• The question is not whether you have a right to feel safe. The question is whether public institutions, such as universities, have the right to make you feel unsafe, such as by direct action or facilitation of a hostile environment.

      In the context of a public university, consider section 7 of the Charter of Rights and Freedoms:

      7. Everyone has the right to life, liberty and security of the person and the right not to be deprived thereof except in accordance with the principles of fundamental justice.

      Consider your right to security of person as against a public institution, such as a publicly funded university.

      If a public institution facilitates an unsafe or hostile environment, then your right to security may be infringed.

      Of course, it’s a factual question whether the public university is responsible for this infringement. If you’re simply paranoid, this question might be answered in the negative. But if the environment is actually oppressive, that’s a different situation altogether—and the one of which we are concerned.

      • Bogaroonie says:

        No, the question is whether they have the “right to feel safe”. That’s the title of Geist’s post and the claim asserted in its second sentence.

        Based on your changing the topic because “a right to feel safe” is not the question we should be focusing on, it sounds like you agree with me that people do not in fact have such a right.

        • No, you’re wrong. The right to feel safe is guaranteed by public institutions and our government. This is a legal argument. We are asking the government and public institutions to guarantee this right for Jewish students, as enshrined in our Charter and other legal instruments.

          By your own admission, you’re not a lawyer. But ask yourself who protects you from bad guys—the police and other law enforcement. They guarantee your right by enforcing the law. That is the equivalent ask here. Universities need to protect their students and guarantee their right to feel safe on campus.

          There have been societies in which citizens do not have the right to feel safe. History tells us we do not want to live in those societies.

          • Bogaroonie says:

            I notice that your quote from the Charter does not include any “right to feel safe”, and you also conspicuously cite absolutely no legal precedent for such a “right to feel safe”.

            I suspect this is because you………CAN’T.

            You have a right not to be threatened. You do not have a right to feel safe. Feeling safe is in your head. A government cannot and should not (and DOES NOT) guarantee someone’s internal feelings. They should guarantee external things such as “the right not to be threatened”.

          • What? What do you think security of person means? You don’t read the Charter or legal instruments literally. I urge you to read our Constitution and Charter.

            Regrading precedent, did you look? Or did you just make that up about internal feelings not being protected? Psychological safety (in your head) is covered by security of person—G.(J.) at paragraph 59; Blencoe at paragraph 58; K.L.W. at paragraphs 85-87.

            I am a lawyer and I assume you are not, so I understand the misunderstanding about how to read statutes and the Constitution. But please don’t make something up from a gut reaction to generate a snippy reply.

            For more on our Charter, see below. But also don’t forget about many other legal instruments that also apply to universities, as well as our Criminal Code.

            https://www.justice.gc.ca/eng/csj-sjc/rfc-dlc/ccrf-ccdl/check/art7.html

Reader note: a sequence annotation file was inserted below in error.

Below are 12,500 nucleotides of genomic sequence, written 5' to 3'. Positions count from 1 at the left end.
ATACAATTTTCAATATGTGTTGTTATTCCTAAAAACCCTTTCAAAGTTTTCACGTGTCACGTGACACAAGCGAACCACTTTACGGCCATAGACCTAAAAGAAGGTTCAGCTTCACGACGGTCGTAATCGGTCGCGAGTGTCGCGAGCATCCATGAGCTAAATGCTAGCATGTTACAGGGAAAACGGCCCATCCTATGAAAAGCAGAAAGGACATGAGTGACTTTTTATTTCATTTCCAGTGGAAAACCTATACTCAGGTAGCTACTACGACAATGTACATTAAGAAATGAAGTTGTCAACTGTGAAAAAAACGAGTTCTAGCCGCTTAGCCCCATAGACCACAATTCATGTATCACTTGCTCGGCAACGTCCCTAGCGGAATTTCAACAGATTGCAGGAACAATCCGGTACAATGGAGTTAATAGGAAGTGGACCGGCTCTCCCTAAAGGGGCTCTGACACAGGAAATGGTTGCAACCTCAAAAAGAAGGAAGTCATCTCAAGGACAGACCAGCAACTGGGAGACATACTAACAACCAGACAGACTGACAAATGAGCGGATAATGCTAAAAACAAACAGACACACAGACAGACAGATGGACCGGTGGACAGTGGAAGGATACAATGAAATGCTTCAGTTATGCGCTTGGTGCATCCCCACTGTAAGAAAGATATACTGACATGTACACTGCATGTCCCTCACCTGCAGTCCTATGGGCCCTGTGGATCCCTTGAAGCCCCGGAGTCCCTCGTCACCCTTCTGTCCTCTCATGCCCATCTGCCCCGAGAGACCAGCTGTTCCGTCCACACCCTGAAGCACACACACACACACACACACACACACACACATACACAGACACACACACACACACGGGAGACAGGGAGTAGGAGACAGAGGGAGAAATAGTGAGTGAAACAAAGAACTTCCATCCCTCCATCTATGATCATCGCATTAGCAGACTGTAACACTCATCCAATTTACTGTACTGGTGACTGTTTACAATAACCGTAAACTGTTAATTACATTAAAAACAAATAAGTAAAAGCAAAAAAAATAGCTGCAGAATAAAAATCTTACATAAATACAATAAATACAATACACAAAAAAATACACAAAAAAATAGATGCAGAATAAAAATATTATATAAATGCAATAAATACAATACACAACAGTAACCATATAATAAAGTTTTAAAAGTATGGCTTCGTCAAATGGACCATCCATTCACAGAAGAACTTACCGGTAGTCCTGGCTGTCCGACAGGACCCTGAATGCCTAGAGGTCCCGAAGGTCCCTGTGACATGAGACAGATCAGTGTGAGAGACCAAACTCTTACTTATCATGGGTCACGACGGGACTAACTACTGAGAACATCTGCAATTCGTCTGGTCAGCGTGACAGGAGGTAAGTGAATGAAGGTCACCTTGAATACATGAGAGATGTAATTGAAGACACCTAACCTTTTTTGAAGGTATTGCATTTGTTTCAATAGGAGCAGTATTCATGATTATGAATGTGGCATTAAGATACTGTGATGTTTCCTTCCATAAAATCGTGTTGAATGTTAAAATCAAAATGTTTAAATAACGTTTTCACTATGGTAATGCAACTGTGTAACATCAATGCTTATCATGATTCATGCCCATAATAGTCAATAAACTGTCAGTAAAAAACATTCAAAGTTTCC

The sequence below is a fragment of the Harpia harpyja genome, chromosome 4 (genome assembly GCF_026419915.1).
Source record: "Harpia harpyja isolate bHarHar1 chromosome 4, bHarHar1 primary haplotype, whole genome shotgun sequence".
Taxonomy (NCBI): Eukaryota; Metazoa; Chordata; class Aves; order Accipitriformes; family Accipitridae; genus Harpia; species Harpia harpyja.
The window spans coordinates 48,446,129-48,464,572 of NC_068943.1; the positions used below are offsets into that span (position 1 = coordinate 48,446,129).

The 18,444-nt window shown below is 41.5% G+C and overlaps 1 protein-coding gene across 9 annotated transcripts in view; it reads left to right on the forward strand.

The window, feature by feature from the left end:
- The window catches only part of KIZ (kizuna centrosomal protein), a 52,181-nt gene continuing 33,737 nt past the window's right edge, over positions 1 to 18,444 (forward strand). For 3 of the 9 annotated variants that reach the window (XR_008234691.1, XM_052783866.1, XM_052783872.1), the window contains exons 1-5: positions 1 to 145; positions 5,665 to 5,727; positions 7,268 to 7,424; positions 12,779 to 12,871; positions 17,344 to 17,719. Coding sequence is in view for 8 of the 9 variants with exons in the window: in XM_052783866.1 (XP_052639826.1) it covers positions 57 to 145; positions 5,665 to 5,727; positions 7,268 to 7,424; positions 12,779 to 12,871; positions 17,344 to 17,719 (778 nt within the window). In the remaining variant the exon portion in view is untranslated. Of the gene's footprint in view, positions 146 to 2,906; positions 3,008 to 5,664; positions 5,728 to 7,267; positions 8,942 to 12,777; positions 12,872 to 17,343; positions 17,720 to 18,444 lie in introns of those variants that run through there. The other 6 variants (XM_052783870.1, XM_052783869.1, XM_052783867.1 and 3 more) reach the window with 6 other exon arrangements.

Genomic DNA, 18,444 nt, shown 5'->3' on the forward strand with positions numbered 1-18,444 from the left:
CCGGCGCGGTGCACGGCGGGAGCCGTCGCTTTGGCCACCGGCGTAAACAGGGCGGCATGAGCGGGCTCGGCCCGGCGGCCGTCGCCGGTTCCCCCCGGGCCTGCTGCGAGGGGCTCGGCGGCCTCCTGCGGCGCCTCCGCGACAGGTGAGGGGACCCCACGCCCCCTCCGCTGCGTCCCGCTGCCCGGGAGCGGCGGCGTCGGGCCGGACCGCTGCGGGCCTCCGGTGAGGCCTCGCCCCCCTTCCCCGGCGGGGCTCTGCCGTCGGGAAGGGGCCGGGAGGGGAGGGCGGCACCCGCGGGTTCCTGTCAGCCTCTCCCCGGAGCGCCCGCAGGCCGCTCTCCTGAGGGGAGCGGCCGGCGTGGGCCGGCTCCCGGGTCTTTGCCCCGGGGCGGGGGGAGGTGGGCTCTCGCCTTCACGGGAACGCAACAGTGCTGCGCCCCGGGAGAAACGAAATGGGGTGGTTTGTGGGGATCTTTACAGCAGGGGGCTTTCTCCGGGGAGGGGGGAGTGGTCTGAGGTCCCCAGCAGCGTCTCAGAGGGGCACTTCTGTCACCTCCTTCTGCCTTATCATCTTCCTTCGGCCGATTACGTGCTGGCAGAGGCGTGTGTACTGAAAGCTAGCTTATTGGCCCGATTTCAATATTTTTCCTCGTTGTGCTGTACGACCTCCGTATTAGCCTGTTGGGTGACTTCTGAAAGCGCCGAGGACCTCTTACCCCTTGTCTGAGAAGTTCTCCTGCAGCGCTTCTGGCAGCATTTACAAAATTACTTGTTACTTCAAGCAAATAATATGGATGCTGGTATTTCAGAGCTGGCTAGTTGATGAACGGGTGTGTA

• And yet how much of the government, etc, policies in recent years have been done because people have claimed a “right to feel safe”? That it doesn’t exist in the Charter is beside the point.

          • Bogaroonie says:

            Are you seriously defending the idea that we should threaten physical force against citizens to protect other people’s feelings?

            Authoritarianism, thy name is Kevin.

          • Surely Bogoroonie understands that governments have a monopoly on force, which they apply as needed to uphold the rule of law and protect their citizens. This idea is as old Hobbes. Why do police carry guns if not to maintain this monopoly? Authoritarianism is a completely different concept, such as an undemocratic government that limits the freedom of its citizens to an undue degree. Democracies still use force against their citizenry, just within constitutional and other limiting parameters.

          • Bogaroonie, it is interesting that you immediately jump to the conclusion that I am advocating for the use of physical force against citizens to protect the feelings of others, when I simply pointed out that a number of government policies in the past 20 years or so have been based on the idea of making sure that people feel safe (even if said policy is nothing but a placebo to placate the masses).

            A number of the various human rights tribunals in particular, but also the SCoC, have, incorrectly in my mind, expanded the “rights” that we have over and above what is specified in the Charter. The Charter itself is an issue, in that it provides for two mechanisms for governments to quash the rights of people; the most famous is Section 33 (the “notwithstanding clause”), however the one that I find more troubling is Section 1 (the “reasonable limits” clause), since not only what constitutes a reasonable limit is highly subjective but it also does not expire unlike a Section 33 exemption.

            As far as “feeling safe” is concerned, our system has moved from the point of “intent” to “the eye of the beholder”, in my view wrongly.

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  2. I’m sorry, but for you to write this many words and not bring up the actual context of the situation feels intellectually weak at best, if not flat out dishonest.

    Yes, Jewish students have a right to be safe and free of threats and physical violence. Full stop.